Master of Science
T helper (Th2) cells are increased in asthma and mediate allergic inflammation through production of type 2 cytokines (interleukin-4, -5 and -13). One pathway to activate Th2 cells is through chemoattractant-homologous receptor expressed on Th2 cells (CRTh2), a receptor for prostaglandin D2 (PGD2). Glucocorticoids (GCs) are the main treatment for allergic disease, due to their ability to suppress type 2 cytokine production and induce apoptosis. Incidence and severity of asthma is greater in women than men, which may be related to sex-specific efficacy of GCs. Recently, our laboratory found that severe asthmatic women had more circulating Th2 cells than men and that the proportion of Th2 cells were positively correlated with daily dose of inhaled GC in women, but not men. Since estrogen has been shown to influence type 2 cytokine production, I hypothesized this pathway interferes with the anti-inflammatory effect of GC on Th2 cells. I found that Th2 cells co-treated with an estrogen receptor alpha agonist and GC exhibited a significant increase in surface and total CRTh2 protein levels which was associated with enhanced IL-5 and IL-13 production in response to PGD2. Th2 cell apoptosis induced by GC was reduced with ER alpha agonism. These results show that GC and ER alpha signaling enhances Th2 cell responses and survival. In vivo this interaction may represent a mechanism by which Th2 cells and type 2 responses are sustained in women, influencing severity of asthma.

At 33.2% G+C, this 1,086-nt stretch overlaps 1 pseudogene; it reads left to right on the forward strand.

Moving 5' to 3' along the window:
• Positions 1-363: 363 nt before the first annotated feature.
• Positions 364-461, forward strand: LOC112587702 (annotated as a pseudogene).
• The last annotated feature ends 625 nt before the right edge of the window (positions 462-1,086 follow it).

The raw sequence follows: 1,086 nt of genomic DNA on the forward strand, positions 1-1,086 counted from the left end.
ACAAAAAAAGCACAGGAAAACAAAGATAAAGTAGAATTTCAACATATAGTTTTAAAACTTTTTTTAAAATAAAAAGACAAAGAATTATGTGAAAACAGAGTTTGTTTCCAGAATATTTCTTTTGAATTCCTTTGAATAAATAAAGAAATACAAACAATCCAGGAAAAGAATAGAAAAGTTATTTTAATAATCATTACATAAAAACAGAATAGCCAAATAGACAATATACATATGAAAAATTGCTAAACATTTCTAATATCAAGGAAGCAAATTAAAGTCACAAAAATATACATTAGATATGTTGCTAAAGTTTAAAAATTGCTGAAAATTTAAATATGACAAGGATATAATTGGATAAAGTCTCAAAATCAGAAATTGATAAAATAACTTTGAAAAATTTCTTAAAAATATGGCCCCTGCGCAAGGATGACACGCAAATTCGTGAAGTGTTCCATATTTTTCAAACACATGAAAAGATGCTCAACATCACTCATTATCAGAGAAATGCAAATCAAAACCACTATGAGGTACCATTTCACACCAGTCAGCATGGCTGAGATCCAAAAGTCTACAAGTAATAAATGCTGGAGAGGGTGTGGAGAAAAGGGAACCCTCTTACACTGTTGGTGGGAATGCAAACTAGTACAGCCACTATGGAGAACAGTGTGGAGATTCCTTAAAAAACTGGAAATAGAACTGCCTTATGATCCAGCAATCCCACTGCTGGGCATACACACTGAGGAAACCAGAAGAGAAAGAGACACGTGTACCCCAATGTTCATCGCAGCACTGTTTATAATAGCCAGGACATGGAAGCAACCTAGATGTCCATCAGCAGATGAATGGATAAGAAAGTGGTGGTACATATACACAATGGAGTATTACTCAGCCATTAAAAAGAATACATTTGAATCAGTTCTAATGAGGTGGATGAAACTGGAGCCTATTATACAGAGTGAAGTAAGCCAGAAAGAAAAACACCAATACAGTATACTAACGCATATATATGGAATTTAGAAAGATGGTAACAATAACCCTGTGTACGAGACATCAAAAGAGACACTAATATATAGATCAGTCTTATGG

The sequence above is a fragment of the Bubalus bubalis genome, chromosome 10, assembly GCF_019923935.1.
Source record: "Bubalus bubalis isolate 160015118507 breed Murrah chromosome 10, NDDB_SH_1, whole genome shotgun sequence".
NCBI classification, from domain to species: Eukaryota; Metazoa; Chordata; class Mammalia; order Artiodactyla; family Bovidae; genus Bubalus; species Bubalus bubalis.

Vijeyakumaran, Meerah, "Effect of Estrogen and Glucocorticoid Signaling on Th2 cells – Implications for Severe Asthma" (2018). Electronic Thesis and Dissertation Repository. 5650.
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